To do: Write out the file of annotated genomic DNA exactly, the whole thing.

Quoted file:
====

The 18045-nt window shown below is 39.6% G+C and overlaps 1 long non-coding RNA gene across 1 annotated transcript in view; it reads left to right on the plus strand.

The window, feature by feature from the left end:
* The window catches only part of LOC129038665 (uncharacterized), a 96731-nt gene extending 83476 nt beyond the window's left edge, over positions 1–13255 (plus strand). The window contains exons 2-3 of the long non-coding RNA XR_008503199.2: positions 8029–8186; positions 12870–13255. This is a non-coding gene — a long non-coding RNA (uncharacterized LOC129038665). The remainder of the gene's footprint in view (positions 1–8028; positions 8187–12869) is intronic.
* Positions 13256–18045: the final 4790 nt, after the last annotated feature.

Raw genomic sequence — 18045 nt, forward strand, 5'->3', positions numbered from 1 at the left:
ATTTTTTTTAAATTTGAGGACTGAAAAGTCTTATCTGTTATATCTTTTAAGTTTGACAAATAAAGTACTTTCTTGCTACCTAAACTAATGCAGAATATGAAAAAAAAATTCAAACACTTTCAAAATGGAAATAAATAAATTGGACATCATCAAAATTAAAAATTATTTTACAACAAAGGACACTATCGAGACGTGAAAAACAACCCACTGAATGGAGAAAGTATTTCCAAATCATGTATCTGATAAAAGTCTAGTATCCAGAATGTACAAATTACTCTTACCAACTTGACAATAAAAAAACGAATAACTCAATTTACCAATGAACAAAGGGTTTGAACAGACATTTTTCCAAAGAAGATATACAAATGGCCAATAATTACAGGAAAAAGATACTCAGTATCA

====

The 18045-nt window shown below is 39.6% G+C and overlaps 1 long non-coding RNA gene across 1 annotated transcript in view; it reads left to right on the plus strand.

The window, feature by feature from the left end:
* The window catches only part of LOC129038665 (uncharacterized), a 96731-nt gene extending 83476 nt beyond the window's left edge, over positions 1–13255 (plus strand). The window contains exons 2-3 of the long non-coding RNA XR_008503199.2: positions 8029–8186; positions 12870–13255. This is a non-coding gene — a long non-coding RNA (uncharacterized LOC129038665). The remainder of the gene's footprint in view (positions 1–8028; positions 8187–12869) is intronic.
* Positions 13256–18045: the final 4790 nt, after the last annotated feature.

Raw genomic sequence — 18045 nt, forward strand, 5'->3', positions numbered from 1 at the left:
ATTTTTTTTAAATTTGAGGACTGAAAAGTCTTATCTGTTATATCTTTTAAGTTTGACAAATAAAGTACTTTCTTGCTACCTAAACTAATGCAGAATATGAAAAAAAAATTCAAACACTTTCAAAATGGAAATAAATAAATTGGACATCATCAAAATTAAAAATTATTTTACAACAAAGGACACTATCGAGACGTGAAAAACAACCCACTGAATGGAGAAAGTATTTCCAAATCATGTATCTGATAAAAGTCTAGTATCCAGAATGTACAAATTACTCTTACCAACTTGACAATAAAAAAACGAATAACTCAATTTACCAATGAACAAAGGGTTTGAACAGACATTTTTCCAAAGAAGATATACAAATGGCCAATAATTACAGGAAAAAGATACTCAGTATCA